Make us your home page

Tampa has new Airheads indoor trampoline center


When the door closed on their real estate business, Steve Johnston and Rich Heruska jumped through another one — literally.

Last weekend, the pair opened Airheads Trampoline Arena, a trampoline park that follows a trend in indoor family entertainment that is gaining popularity in places like San Francisco, Las Vegas and St. Louis.

The place on Linebaugh Avenue offers thousands of square feet of trampoline space for patrons to jump, play games and get fit.

"We just really saw the family entertainment space was one we could be successful in," Heruska, 34, said. "We wanted to offer a good venue for people to come have a nice time and grab a bite to eat."

More than 10,000 square feet in the 15,000-square-foot building is made up of bright blue trampoline pads.

Patrons can literally "bounce off the walls," Heruska said.

The concept appeals to adults as well.

"You really get a workout," said Jamie Gray, 22, a graduate student at Temple University. "Playing the games like volleyball and kickball, you really feel it."

Heruska and Johnston, 38, wanted to create an enjoyable atmosphere for a range of ages. They also wanted to create a business that would weather the volatile economy.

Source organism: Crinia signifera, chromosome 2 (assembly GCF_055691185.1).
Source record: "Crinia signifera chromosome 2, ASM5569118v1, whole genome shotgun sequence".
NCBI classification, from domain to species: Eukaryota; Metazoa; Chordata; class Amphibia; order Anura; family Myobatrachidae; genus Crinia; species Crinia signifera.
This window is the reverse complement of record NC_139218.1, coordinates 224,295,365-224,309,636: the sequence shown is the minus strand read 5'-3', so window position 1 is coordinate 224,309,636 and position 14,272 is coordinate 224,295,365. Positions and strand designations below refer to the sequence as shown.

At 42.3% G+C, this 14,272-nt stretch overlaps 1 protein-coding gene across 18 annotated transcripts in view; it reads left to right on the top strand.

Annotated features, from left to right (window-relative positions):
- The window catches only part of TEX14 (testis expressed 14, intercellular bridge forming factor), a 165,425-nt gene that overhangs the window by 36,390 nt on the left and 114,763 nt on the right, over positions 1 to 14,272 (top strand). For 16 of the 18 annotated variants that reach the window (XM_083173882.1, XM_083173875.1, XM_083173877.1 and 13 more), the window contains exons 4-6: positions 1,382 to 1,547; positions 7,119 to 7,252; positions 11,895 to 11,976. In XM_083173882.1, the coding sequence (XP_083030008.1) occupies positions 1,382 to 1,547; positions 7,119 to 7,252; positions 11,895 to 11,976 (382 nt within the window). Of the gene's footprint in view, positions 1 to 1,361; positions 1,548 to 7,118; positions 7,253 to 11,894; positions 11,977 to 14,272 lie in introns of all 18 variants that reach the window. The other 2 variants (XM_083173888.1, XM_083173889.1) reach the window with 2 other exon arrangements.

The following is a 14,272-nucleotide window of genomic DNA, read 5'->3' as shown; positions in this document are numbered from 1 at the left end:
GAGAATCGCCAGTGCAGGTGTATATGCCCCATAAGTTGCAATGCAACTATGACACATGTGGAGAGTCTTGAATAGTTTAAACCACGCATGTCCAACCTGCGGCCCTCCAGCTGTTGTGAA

"We saw in these more challenging times families still wanted to go out and enjoy themselves," Heruska said. "We consider this to be a recession-resistant model."

Locally, others also are getting into the jumping attraction world. In March, Boing Jump Center opened in Brandon.

Johnston and Heruska met while attending the University of South Florida in the '90s.

Johnston, a political science major, started a student meal plan debit card business when he graduated. Heruska, a business management major, joined him after graduating later.

In 2002, the pair opened Home Discovery Real Estate Services. The Tampa-based home selling business became highly successful, employing 300 people and selling 250 homes a month at its peak, Johnston said.

But in 2007 when the real estate market crashed, business slowed to almost a halt.

"When you go from selling a lot of homes to a little bit of homes, you have to adjust quickly," Heruska said.

With their own families growing — Heruska has a 3-year-old son and Johnston has two sons, 3 and 5 — the men realized Tampa could use more indoor venues for family fun. They researched what was popular in the family entertainment world.